Eyeballing the older couple, Thursland offered, "They don't know where they're gonna be living come January. "

They were George and Laura Bush; the younger couple, Barack and Michelle Obama.

Herman, who grew up in Somerset, New Jersey, and earned a master's degree in art history as well as a law degree, began her career as an attorney in a private firm. But after a while her lifelong love of art held sway, and she went on to manage programs at the Brooklyn Museum of Art, assist the director of the Frick Collection in Manhattan and give lectures on 19th-century American and French paintings at the Met (which she still does). She's currently the director of educational development for the New York City public television station WNET. She began teaching her three-hour "Art of Perception" course at the Frick in 2004, to medical students at first. Then, over pizza one night with a friend who wondered why Herman limited her students to future physicians, Herman recalled a harrowing experience she had had while studying law at George Washington University.

Assigned by a professor to accompany police on patrol runs, she had raced with two cops to the scene of a raucous domestic dispute. Standing on the landing below, Herman watched one officer bang on an apartment door while the other nervously fingered his handgun. What the first officer saw when the door opened—a whining child, say, or a shotgun-toting madman—and how he communicated that information to his partner could have life-or-death consequences, she realized.

The following Monday, Herman made a cold call to the New York City Police Academy to pitch her course. And four months later, she was teaching NYPD captains at the Frick. One comment she remembers was an officer's take on Claude Lorrain's 17th-century painting Sermon on the Mount , in which a crowd gazes up at Jesus. "If I drove up on the scene and saw all these people looking up," the cop said, "I'd figure I had a jumper."

Herman, speaking to the class I attended, underscored the need for precision by recounting the murder of a woman whose body was not found for more than a year, partly, according to news reports, because of a commander's vague instructions about where to look for it.

Anderson, who is often called to crime scenes, took the lesson seriously. Instead of ordering detectives generally to "search the block" for shell casings, weapons or other evidence, he said he would now tell them specifically to start at the far end, work their way back to the near end, look under all the parked cars, behind the gated areas, in the shrubbery, in the garages and in the trash cans.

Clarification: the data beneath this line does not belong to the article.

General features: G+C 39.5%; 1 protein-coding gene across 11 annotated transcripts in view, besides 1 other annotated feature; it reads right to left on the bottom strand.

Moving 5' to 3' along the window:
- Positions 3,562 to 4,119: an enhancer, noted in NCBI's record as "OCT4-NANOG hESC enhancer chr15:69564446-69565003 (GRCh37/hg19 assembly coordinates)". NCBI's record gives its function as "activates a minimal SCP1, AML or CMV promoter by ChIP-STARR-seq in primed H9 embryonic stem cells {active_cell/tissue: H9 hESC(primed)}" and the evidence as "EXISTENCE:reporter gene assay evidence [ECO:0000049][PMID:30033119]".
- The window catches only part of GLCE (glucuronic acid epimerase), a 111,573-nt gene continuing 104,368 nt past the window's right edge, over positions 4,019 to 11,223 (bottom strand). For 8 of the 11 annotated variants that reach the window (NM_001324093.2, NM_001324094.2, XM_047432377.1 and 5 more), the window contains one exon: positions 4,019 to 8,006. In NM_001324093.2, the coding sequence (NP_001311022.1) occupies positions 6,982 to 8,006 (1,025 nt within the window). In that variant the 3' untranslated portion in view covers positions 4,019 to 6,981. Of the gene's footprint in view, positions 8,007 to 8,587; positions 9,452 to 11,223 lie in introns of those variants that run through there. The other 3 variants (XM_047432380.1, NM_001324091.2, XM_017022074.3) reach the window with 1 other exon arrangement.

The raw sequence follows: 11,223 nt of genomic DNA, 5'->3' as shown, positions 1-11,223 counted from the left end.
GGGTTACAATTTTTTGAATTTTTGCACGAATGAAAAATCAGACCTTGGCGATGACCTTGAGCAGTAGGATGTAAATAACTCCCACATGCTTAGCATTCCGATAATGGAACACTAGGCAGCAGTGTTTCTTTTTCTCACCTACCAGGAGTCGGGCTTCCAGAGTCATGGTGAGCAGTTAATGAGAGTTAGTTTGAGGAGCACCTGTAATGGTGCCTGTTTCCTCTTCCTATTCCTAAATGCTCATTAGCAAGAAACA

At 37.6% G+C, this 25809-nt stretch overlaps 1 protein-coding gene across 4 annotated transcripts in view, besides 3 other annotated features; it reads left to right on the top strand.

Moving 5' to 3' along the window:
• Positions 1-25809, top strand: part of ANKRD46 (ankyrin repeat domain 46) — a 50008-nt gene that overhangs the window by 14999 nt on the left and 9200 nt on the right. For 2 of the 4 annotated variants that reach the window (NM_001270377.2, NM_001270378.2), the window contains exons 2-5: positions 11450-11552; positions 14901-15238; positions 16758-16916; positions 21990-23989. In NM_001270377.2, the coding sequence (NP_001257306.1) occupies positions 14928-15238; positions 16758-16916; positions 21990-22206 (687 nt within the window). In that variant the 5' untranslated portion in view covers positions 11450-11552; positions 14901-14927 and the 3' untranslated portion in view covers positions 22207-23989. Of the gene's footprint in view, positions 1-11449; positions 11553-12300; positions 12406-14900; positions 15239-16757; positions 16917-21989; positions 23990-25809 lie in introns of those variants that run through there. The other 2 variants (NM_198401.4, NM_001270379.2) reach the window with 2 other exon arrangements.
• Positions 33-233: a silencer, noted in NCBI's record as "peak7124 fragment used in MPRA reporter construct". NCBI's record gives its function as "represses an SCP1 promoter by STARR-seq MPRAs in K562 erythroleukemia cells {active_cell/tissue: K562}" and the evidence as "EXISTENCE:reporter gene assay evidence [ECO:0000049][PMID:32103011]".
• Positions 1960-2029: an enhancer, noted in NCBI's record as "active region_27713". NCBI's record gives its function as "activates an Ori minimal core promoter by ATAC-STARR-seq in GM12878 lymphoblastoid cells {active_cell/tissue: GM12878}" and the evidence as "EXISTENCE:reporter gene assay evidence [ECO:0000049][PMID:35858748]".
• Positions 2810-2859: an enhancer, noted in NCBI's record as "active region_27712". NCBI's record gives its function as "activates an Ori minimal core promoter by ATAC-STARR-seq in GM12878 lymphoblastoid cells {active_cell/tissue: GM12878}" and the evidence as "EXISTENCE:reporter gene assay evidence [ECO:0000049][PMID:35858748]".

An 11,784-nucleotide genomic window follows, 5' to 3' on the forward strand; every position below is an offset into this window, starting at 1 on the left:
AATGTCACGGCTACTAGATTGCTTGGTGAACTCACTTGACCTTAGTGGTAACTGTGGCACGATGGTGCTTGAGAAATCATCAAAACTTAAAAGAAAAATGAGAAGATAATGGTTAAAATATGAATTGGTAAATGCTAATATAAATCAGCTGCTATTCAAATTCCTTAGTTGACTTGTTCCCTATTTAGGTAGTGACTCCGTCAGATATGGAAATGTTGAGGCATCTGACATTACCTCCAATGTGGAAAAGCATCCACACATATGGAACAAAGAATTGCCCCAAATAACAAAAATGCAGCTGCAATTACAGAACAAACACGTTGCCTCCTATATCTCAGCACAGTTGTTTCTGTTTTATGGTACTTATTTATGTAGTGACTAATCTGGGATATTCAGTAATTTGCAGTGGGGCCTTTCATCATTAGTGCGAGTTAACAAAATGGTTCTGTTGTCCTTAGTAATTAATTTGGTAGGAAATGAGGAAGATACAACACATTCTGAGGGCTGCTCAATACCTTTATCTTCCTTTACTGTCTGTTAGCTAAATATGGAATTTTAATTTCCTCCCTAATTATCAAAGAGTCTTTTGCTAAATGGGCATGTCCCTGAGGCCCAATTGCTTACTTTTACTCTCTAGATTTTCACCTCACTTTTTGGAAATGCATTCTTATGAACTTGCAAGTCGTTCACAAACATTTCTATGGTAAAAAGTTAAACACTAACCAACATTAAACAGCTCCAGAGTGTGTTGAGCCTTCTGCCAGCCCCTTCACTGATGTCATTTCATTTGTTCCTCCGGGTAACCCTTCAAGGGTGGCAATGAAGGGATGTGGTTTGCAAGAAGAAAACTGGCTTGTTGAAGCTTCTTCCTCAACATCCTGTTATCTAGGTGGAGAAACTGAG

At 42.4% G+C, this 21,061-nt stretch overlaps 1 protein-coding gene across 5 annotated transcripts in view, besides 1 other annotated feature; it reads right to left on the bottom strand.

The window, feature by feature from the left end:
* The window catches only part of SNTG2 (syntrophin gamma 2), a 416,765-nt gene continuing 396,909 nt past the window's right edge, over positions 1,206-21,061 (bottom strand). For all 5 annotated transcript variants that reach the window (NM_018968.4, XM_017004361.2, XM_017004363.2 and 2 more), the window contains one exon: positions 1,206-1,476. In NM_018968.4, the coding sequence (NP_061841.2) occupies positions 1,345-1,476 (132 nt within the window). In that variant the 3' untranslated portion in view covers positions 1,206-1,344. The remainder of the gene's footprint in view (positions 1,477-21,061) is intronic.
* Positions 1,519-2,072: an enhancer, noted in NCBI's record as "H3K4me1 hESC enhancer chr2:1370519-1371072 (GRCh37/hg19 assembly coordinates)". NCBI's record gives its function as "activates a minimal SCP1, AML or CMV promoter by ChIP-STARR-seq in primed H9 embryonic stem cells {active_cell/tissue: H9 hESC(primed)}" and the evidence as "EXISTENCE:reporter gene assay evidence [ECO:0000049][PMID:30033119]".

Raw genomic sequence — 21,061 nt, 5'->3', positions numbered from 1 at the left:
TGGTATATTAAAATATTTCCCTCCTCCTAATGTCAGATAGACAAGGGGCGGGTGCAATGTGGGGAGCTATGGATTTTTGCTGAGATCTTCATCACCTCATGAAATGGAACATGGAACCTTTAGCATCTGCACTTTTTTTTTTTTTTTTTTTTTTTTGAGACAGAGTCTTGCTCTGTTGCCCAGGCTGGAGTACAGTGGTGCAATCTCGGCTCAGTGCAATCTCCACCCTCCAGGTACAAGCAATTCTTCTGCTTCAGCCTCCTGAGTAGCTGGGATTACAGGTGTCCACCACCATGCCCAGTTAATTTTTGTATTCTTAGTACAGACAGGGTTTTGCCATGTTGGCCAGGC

One of Herman's graduates, Lt. Dan Hollywood, whose last name seems well-suited to his Jimmy Stewart-like demeanor, said her pointers have helped snag pickpockets, handbag snatchers and shoplifters who prowl the Times Square area. Hollywood coordinates the Grand Larceny Task Force of 24 plainclothes officers. "Instead of telling my people that the guy who keeps looking into one parked car after another is dressed in black," he explained, "I might say he's wearing a black wool hat, a black leather coat with black fur trim, a black hoodie sweatshirt and Timberlands."

New York's finest aren't the only law-enforcement types to benefit from Herman's teaching. Other students have included U.S. Secret Service agents and members of the Department of Homeland Security, the Transportation Security Administration, the Strategic Studies Group of the Naval War College, the National Guard and, during a visit to London, the Metropolitan Police of Scotland Yard.

Perhaps the most vivid illustration of art's crime-fighting power involved a task force of federal, state and local officers investigating mob control of garbage collection in Connecticut. One FBI agent went undercover for 18 months, and during that time, as it happened, attended one of Herman's classes at the Frick. According to Bill Reiner, the FBI special agent who heads the task force, Herman's exercises helped the undercover agent sharpen his observations of office layouts, storage lockers, desks and file cabinets containing incriminating evidence. The information he provided led to detailed search warrants and ultimately resulted in 34 convictions and government seizure and sale of 26 trash-hauling companies worth $60 million to $100 million.

"Amy taught us that to be successful, you have to think outside the box," said Reiner. "Don't just look at a picture and see a picture. See what's happening."

Herman has taken her lessons to heart. When her 7-year-old son, Ian, was in preschool, his teacher worried that he wasn't verbal enough and suggested that Herman try some of her exercises on the boy. Herman pressed him to describe in detail what he saw when they were at home or on the street. "It worked!" Herman says. "We started talking about all the things we see and why we think they look that way, and he hasn't stopped talking since."

She encounters frequent reminders of her pedagogy's impact. While riding the subway not long ago, Herman noticed two burly men giving her the eye. They were unshaven and dressed in shabby attire. They made her nervous, and she got ready to get off the train at the next station.

Then one of the men tapped her on the elbow. "Hey," he said, "we took your course. We're cops."

Neal Hirschfeld 's latest book, Dancing With the Devil , the true story of a federal undercover agent, will be published next year. Photographer Amy Toensing is based in New York City.